Cheaters of the world, beware. Blizzard is attempting to stamp down on the use of certain illicit, cheating bots in World of Warcraft, Diablo III and Heroes of the Storm by suing a prolific bot maker. The publisher has taken the case to the California federal court, and claims these user-created avatars have swindled them out of millions of dollars.
Check where WoW sits in our guide to the best PC MMOs.
Blizzard is suing one James Enright (otherwise known as “Apoc”) for developing and selling a series of bots that allow players to cheat at the likes of WoW. Enright has seemingly made a serious chunk of change peddling bots such as “HonorBuddy” and “StormBuddy”, with several of his creations going for around $27/£17. Considering these bots give gamers an unfair advantage, not only unbalancing Blizzard’s games but making Apoc a hefty profit in the process, the publisher is more than a tad annoyed:
“The Bots that Enright has programmed and helps distribute destroy the integrity of the Blizzard Games, alienating and frustrating legitimate players, and diverting revenue from Blizzard to Defendants,” reads a copy of Blizzard’s complaint.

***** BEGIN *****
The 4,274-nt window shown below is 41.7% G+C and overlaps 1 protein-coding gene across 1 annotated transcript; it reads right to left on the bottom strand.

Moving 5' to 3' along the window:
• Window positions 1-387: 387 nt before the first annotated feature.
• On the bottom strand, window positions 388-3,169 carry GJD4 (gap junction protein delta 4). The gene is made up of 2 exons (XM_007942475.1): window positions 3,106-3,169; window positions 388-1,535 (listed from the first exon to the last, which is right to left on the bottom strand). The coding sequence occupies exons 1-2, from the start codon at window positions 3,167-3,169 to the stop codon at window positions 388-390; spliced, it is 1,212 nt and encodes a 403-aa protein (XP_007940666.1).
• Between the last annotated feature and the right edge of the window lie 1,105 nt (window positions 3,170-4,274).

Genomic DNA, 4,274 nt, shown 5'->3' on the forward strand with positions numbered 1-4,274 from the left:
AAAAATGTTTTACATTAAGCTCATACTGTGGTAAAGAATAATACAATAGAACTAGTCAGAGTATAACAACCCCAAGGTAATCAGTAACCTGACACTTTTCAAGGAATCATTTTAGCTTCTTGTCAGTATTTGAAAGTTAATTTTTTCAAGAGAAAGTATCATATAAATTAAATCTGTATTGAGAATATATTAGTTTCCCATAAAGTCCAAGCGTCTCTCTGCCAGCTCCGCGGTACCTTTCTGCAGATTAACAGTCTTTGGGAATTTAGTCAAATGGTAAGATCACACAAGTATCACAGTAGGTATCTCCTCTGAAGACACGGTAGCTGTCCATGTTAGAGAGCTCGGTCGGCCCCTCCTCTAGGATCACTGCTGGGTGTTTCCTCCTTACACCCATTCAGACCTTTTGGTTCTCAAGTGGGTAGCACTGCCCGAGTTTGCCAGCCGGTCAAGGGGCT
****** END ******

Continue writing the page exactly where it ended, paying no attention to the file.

We’re not talking peanuts here, either. Blizzard believes Enright has cost them what could work out as an eight figure sum. “As a result of Enright’s conduct, Blizzard has lost millions or tens of millions of dollars in revenue and in consumer goodwill.”
Taking the vast amount of money semi out of the equation, the publisher also claims Enright is infringing on their copyrights. “Defendants have infringed, and are continuing to infringe, Blizzard’s copyrights by reproducing, adapting, distributing, and/or authorizing others to reproduce, adapt, and distribute copyrighted elements of the Blizzard Games without authorization,” the complaint continues.
Blizzard is demanding statutory damages, the final figure of which will no doubt punch one hell of a whole in old Avoc’s change purse. So the lesson here is, don’t create cheaty bots that infringe on Bethesda copyright, kids.